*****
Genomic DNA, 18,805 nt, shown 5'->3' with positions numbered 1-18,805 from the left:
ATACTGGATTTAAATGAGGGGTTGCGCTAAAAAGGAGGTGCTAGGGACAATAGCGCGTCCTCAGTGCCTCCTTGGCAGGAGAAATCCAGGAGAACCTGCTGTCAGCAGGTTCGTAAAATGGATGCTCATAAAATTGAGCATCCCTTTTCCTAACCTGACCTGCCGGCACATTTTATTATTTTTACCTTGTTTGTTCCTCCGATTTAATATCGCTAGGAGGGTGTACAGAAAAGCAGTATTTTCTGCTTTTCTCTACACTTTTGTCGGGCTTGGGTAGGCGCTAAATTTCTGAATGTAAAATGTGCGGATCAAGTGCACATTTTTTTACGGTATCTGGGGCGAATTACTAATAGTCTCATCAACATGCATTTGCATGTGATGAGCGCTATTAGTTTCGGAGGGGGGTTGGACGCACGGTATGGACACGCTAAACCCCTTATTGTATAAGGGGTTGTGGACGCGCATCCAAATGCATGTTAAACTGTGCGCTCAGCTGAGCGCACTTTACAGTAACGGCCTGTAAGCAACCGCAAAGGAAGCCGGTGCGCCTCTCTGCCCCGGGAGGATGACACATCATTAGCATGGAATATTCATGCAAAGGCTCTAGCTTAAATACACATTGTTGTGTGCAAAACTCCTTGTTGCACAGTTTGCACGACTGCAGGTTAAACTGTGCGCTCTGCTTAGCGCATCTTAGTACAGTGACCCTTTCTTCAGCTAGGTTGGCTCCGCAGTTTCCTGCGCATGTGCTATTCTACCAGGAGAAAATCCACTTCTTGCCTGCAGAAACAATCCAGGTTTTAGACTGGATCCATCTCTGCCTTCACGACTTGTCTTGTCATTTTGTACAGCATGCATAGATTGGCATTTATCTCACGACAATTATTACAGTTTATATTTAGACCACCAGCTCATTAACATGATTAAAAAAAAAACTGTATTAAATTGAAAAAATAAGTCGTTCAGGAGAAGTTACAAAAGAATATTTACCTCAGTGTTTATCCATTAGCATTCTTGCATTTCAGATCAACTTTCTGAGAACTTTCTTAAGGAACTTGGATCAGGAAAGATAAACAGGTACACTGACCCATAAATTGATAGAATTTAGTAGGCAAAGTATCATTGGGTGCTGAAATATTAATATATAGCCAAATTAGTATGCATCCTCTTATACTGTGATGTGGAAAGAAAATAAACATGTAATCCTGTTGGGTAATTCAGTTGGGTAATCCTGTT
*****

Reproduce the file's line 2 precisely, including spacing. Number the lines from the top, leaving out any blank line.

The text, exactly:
ATACTGGATTTAAATGAGGGGTTGCGCTAAAAAGGAGGTGCTAGGGACAATAGCGCGTCCTCAGTGCCTCCTTGGCAGGAGAAATCCAGGAGAACCTGCTGTCAGCAGGTTCGTAAAATGGATGCTCATAAAATTGAGCATCCCTTTTCCTAACCTGACCTGCCGGCACATTTTATTATTTTTACCTTGTTTGTTCCTCCGATTTAATATCGCTAGGAGGGTGTACAGAAAAGCAGTATTTTCTGCTTTTCTCTACACTTTTGTCGGGCTTGGGTAGGCGCTAAATTTCTGAATGTAAAATGTGCGGATCAAGTGCACATTTTTTTACGGTATCTGGGGCGAATTACTAATAGTCTCATCAACATGCATTTGCATGTGATGAGCGCTATTAGTTTCGGAGGGGGGTTGGACGCACGGTATGGACACGCTAAACCCCTTATTGTATAAGGGGTTGTGGACGCGCATCCAAATGCATGTTAAACTGTGCGCTCAGCTGAGCGCACTTTACAGTAACGGCCTGTAAGCAACCGCAAAGGAAGCCGGTGCGCCTCTCTGCCCCGGGAGGATGACACATCATTAGCATGGAATATTCATGCAAAGGCTCTAGCTTAAATACACATTGTTGTGTGCAAAACTCCTTGTTGCACAGTTTGCACGACTGCAGGTTAAACTGTGCGCTCTGCTTAGCGCATCTTAGTACAGTGACCCTTTCTTCAGCTAGGTTGGCTCCGCAGTTTCCTGCGCATGTGCTATTCTACCAGGAGAAAATCCACTTCTTGCCTGCAGAAACAATCCAGGTTTTAGACTGGATCCATCTCTGCCTTCACGACTTGTCTTGTCATTTTGTACAGCATGCATAGATTGGCATTTATCTCACGACAATTATTACAGTTTATATTTAGACCACCAGCTCATTAACATGATTAAAAAAAAAACTGTATTAAATTGAAAAAATAAGTCGTTCAGGAGAAGTTACAAAAGAATATTTACCTCAGTGTTTATCCATTAGCATTCTTGCATTTCAGATCAACTTTCTGAGAACTTTCTTAAGGAACTTGGATCAGGAAAGATAAACAGGTACACTGACCCATAAATTGATAGAATTTAGTAGGCAAAGTATCATTGGGTGCTGAAATATTAATATATAGCCAAATTAGTATGCATCCTCTTATACTGTGATGTGGAAAGAAAATAAACATGTAATCCTGTTGGGTAATTCAGTTGGGTAATCCTGTT